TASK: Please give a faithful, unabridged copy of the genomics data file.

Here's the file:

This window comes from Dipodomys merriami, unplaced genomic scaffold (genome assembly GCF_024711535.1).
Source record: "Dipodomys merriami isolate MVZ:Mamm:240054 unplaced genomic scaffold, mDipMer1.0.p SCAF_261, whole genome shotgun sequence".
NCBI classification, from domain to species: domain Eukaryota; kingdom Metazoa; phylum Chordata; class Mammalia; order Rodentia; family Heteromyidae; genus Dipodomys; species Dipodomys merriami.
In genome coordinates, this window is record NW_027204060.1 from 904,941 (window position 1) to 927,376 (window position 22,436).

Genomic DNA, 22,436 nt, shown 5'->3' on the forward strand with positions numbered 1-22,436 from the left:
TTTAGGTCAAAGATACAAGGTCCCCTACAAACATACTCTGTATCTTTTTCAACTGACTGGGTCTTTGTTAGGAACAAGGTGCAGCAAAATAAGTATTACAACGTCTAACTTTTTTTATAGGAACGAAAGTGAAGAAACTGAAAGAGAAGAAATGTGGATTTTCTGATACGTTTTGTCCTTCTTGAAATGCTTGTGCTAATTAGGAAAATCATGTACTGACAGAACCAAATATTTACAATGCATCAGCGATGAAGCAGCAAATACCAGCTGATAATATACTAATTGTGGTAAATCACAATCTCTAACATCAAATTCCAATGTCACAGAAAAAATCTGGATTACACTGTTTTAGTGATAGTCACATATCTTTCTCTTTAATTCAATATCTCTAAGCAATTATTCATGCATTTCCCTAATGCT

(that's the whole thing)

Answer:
This window comes from Dipodomys merriami, unplaced genomic scaffold (genome assembly GCF_024711535.1).
Source record: "Dipodomys merriami isolate MVZ:Mamm:240054 unplaced genomic scaffold, mDipMer1.0.p SCAF_261, whole genome shotgun sequence".
NCBI classification, from domain to species: domain Eukaryota; kingdom Metazoa; phylum Chordata; class Mammalia; order Rodentia; family Heteromyidae; genus Dipodomys; species Dipodomys merriami.
In genome coordinates, this window is record NW_027204060.1 from 904,941 (window position 1) to 927,376 (window position 22,436).

Genomic DNA, 22,436 nt, shown 5'->3' on the forward strand with positions numbered 1-22,436 from the left:
TTTAGGTCAAAGATACAAGGTCCCCTACAAACATACTCTGTATCTTTTTCAACTGACTGGGTCTTTGTTAGGAACAAGGTGCAGCAAAATAAGTATTACAACGTCTAACTTTTTTTATAGGAACGAAAGTGAAGAAACTGAAAGAGAAGAAATGTGGATTTTCTGATACGTTTTGTCCTTCTTGAAATGCTTGTGCTAATTAGGAAAATCATGTACTGACAGAACCAAATATTTACAATGCATCAGCGATGAAGCAGCAAATACCAGCTGATAATATACTAATTGTGGTAAATCACAATCTCTAACATCAAATTCCAATGTCACAGAAAAAATCTGGATTACACTGTTTTAGTGATAGTCACATATCTTTCTCTTTAATTCAATATCTCTAAGCAATTATTCATGCATTTCCCTAATGCT